Greening the Knot Garden
Greening the Knot Garden
In the early 2000s a new garden bed was introduced in the Park by renowned garden designer Lynden Miller. This new bed located in front of Shake Shack featured an evergreen understory of Japanese wintercreeper and a grove of red twig dogwood to provide year round interest and simplicity. An established small grove of downy hawthorn trees, Crataegus mollis also still exist today. While it is hard to pinpoint when these trees were planted, we know they were present on a 1964 survey of the Park and were later designated as part of a bird watching area. Prior surveys show other groves of trees here including Cornus mas.
In 2011, Japanese garden and blueberry patch was installed as a temporary garden to replace the prior planting. This garden was short lived as squirrels damaged the bark of many of the newly planted Japanese Maples within the first year. Squirrels will regularly gnaw on twigs to grind their teeth, which grow continuously throughout their lives. Maple sap can be sweet; they provide a candy-like treat for squirrels while they chew. Ultimately, the blueberry bushes were moved elsewhere in the Park to support bird populations while a more formal garden was installed.
In 2012, the bed was redesigned again to include a formal parterre composed of dwarf barberry and boxwood hedges. This planting was meant to be designed and supplemented with perennial grasses, however, they were never installed. Parterres originated in the gardens of the French renaissance of the 15th century and are often referred to as knot gardens. The greatest example of this style of gardening can be found in the Palace of Versailles.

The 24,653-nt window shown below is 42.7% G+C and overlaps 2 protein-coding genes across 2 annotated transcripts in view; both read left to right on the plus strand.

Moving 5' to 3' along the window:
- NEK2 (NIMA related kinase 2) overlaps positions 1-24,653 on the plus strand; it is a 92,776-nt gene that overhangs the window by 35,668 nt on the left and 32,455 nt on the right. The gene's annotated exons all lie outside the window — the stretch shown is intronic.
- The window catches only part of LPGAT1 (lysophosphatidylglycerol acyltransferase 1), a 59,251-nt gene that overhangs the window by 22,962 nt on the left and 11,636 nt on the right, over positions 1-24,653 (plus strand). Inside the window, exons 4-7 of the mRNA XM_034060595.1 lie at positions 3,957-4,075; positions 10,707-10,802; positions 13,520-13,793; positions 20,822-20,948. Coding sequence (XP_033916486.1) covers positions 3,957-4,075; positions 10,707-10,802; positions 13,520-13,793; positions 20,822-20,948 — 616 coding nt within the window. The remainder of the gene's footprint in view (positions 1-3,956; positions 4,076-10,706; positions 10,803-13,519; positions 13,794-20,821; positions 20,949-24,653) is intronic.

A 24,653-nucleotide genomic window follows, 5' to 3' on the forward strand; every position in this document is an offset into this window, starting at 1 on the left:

This fall, the additional perennial material will finally be installed in the garden with a new understory plant pallet in cool blue and purple shades. Native plants such as creeping Jacob’s ladder (Polemonium reptans), foamflower (Tiarella cordifolia), creeping phlox (Phlox stolonifera), blue star (Amsonia ‘Blue Ice’), and wild petunia (Ruellia humilis) will help support native wildlife at Madison Square Park. Geranium ‘Lancastriense’ and Geranium ‘Rozanne’ will provide additional summer interest and durability. Carex ‘Eversheen’ and Helleborous ‘Snow Love’ will ensure that this garden looks green and blooming even in February when flowers bring hope for warm weather. Lastly a sprinkling of Allium christophii will provide a splash of spring architecture.
While annuals bring summer interest, perennial plants can bring interest all year long if well designed. Perennial plantings thrive for years, saving the effort of labor and the environmental impact of transportation of growing a new crop year after year. Perennial plants also reduce the water impact of Madison Square Park’s gardens as perennial plants require less water than annuals after their first year of establishment. These new plants should provide year long interest for years to come.